According to the Constitution, the President appoints Supreme Court justices, court of appeals judges, and district court judges, who are then approved by the United States Senate. The Judiciary Committee may hold hearings on the nominee and report its recommendation on whether to approve the nomination to the full Senate.
In addition to these constitutional procedures, Congress may act to influence the selection process by passing legislation that grants its consent for a particular candidate to be appointed to the court. For example, when Chief Justice John Roberts was nominated to the court in 2005, his confirmation was helped by the fact that he had been named by President George W. Bush and confirmed by the Senate during their first terms. In contrast, when Antonin Scalia died in 2016, President Barack Obama announced that he would not name anyone to replace him until after the election. The Senate refused to confirm any candidate put forward by the Obama administration.
The highest court in each state selects its own members. However, most states follow a system similar to that of the Federal government, where at least some of the judges are elected. Elected judges may serve indefinitely or for a fixed term.
According to Article III of the Constitution, these judicial authorities are appointed for life terms. The Supreme Court is not mentioned in the Constitution as an example of an elected body.
However, since 1866, all federal judges have been required by law to be elected officials. These elections are held throughout the year. If a judge dies in office or decides not to run for another term, then a special election is held to replace him or her.
In addition to the chief justice, the other members of the Supreme Court are also elected by the people. However, only one person can be elected at a time as president or vice president so they must be chosen in separate elections. A judge cannot be elected to more than one of the following: governor or lieutenant governor of a state, U.S. senator, member of the House of Representatives, or Cabinet officer (except under certain conditions).
Once elected, a judge's tenure depends on how long they continue to hold their office. Most judges serve for a fixed term, usually between four and seven years. Some courts have a system of seniority where judges are assigned to cases based on their date of appointment.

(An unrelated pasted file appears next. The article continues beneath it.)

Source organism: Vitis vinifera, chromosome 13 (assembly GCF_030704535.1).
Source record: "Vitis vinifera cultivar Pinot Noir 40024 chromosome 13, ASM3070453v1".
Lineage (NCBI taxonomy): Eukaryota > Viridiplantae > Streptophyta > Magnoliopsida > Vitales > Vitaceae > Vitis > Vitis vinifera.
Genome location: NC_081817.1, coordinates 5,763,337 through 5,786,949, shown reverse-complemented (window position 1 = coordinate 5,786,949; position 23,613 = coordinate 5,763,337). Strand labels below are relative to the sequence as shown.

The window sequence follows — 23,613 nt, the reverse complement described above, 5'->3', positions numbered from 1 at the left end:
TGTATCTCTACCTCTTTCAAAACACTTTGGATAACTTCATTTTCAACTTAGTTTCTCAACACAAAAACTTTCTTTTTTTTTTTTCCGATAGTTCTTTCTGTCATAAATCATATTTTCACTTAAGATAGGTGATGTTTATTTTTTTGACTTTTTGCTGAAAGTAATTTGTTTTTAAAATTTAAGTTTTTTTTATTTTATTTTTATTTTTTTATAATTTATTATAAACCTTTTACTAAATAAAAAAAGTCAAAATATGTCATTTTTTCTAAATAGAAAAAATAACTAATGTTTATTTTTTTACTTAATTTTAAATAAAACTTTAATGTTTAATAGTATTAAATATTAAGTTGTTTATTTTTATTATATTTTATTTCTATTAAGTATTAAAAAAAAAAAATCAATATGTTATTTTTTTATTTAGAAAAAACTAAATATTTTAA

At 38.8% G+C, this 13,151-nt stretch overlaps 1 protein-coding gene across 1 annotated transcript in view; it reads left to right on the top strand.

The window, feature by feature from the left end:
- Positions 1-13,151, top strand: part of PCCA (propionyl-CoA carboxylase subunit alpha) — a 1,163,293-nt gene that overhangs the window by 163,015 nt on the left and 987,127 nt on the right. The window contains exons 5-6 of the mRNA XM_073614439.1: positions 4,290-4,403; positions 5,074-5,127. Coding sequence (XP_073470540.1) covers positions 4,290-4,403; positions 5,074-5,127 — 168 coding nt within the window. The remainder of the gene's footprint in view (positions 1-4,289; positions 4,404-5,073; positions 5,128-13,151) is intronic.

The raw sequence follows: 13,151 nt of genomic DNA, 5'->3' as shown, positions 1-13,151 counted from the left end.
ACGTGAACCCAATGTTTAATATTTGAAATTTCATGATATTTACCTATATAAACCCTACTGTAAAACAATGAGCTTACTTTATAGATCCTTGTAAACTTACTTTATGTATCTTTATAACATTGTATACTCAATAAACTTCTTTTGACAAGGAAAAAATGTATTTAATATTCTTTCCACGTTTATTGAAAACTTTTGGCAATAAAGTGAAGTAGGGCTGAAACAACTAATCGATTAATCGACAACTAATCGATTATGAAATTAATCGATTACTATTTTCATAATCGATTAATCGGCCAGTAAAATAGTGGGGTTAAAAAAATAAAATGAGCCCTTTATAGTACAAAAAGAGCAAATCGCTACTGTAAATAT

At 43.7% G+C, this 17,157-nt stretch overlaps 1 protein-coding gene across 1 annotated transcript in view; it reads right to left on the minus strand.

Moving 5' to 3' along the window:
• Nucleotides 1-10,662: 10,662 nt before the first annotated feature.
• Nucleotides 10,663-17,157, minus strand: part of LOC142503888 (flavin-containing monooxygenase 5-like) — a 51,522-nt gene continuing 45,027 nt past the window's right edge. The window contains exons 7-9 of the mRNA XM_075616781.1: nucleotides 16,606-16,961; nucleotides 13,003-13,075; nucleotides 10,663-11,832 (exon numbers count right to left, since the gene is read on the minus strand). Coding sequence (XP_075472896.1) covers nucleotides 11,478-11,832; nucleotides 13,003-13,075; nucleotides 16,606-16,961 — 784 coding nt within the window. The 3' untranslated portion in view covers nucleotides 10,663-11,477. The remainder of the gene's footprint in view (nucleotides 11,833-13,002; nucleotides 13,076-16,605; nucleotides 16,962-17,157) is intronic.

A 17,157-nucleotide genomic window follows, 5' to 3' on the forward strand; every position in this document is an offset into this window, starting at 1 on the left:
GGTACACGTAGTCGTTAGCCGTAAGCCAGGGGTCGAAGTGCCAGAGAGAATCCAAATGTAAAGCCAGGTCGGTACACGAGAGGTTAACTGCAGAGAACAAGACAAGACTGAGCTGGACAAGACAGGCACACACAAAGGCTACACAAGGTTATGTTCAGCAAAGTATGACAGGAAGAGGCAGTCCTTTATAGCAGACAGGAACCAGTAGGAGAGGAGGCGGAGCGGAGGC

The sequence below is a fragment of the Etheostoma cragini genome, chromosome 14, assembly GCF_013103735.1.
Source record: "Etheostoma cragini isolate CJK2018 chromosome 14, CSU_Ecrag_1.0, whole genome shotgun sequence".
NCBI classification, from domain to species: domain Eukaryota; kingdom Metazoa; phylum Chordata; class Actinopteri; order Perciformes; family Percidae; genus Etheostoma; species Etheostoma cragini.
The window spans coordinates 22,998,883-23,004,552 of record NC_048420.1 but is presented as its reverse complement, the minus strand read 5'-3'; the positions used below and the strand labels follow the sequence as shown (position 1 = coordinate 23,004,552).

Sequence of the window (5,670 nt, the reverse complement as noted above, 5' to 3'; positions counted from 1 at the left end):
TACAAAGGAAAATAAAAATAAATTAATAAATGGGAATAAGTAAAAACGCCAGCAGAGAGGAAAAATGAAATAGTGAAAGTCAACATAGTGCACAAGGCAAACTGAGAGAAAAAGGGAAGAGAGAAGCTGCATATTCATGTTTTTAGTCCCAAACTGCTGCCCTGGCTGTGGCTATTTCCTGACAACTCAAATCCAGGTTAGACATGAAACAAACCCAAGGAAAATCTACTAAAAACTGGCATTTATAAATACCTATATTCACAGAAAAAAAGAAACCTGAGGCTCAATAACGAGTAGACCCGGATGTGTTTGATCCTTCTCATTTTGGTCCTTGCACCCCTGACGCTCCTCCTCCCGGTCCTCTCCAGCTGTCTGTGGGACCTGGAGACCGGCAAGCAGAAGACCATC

The United States Supreme Court in All Justices are nominated by the President, confirmed by the Senate, and serve for life. The only exception is when the Chief Justice dies or is removed from office, at which point the President can make another appointment but cannot remove any other justice.
All appointments and removals take place with the advice and consent of the Senate. A justice can also resign. When a justice decides to step down, he or she gives notice of resignation to the President. The President then makes a replacement appointment, which takes effect upon confirmation by the Senate.
Appointments and removals are one of the most important powers that a president can use to shape the court. Appointing judges is a presidential duty under Article III of the Constitution, while removing them is a legislative power granted to Congress. However, since the mid-20th century all presidents have exercised their authority to appoint and remove judges. Even so, some scholars have argued that this power should be limited by law because there are times when it is inappropriate for a president to influence courts. For example, they say that if there is an even number of votes against removing a judge, then the president shouldn't be able to overcome that objection and keep the judge on the court.
Over the course of two centuries, the procedure of choosing Justices has evolved, but its most fundamental feature—the sharing of authority between the President and the Senate—has remained constant. A candidate for appointment to the Court must first be recommended by the President and then confirmed...by the Senate.
Which branch makes appointments to federal courts? The Appointments Clause of the Constitution gives the president the power to make appointments to "any" position that does not require a specific line of succession. This includes judges as well as other officers such as ambassadors and public ministers. However, the Senate can block nominations it deems unfit for office. In 1795, in the case of _The Federalist_ No. 80, Alexander Hamilton argued that because the judiciary is one of the three branches created by the Constitution, the president must have this power. The Constitution does not specify how nominees are selected or what process should be used to select them, so each president has been given some degree of discretion in making choices.
What is the difference between judicial elections and legislative elections? Judicial elections determine who will judge you while legislative elections decide who will make laws for you. Some states with elected legislatures also have appointed judges, while others have an entirely separate system where judges are not elected.
How do judges become politicians? As their names suggest, judges tend to take on additional roles beyond simply interpreting law and resolving disputes.